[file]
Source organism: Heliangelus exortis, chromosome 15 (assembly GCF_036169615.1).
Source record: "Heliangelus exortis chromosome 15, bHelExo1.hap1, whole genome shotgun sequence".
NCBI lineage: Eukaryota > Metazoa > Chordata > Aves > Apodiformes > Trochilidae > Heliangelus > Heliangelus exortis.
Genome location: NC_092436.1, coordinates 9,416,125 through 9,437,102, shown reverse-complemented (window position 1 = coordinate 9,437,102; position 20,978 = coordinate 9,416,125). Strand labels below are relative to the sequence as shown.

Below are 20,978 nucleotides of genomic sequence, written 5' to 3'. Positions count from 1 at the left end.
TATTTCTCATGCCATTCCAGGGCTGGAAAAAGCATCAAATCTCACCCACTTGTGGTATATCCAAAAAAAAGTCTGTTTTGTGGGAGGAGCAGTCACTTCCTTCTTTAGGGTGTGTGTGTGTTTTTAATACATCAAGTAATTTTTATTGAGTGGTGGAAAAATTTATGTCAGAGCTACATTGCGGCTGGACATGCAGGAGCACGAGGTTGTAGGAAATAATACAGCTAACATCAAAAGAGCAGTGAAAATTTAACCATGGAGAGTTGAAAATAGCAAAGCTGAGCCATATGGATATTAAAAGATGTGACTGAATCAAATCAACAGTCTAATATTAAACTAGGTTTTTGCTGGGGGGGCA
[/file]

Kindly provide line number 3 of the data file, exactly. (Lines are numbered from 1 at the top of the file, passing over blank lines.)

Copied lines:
NCBI lineage: Eukaryota > Metazoa > Chordata > Aves > Apodiformes > Trochilidae > Heliangelus > Heliangelus exortis.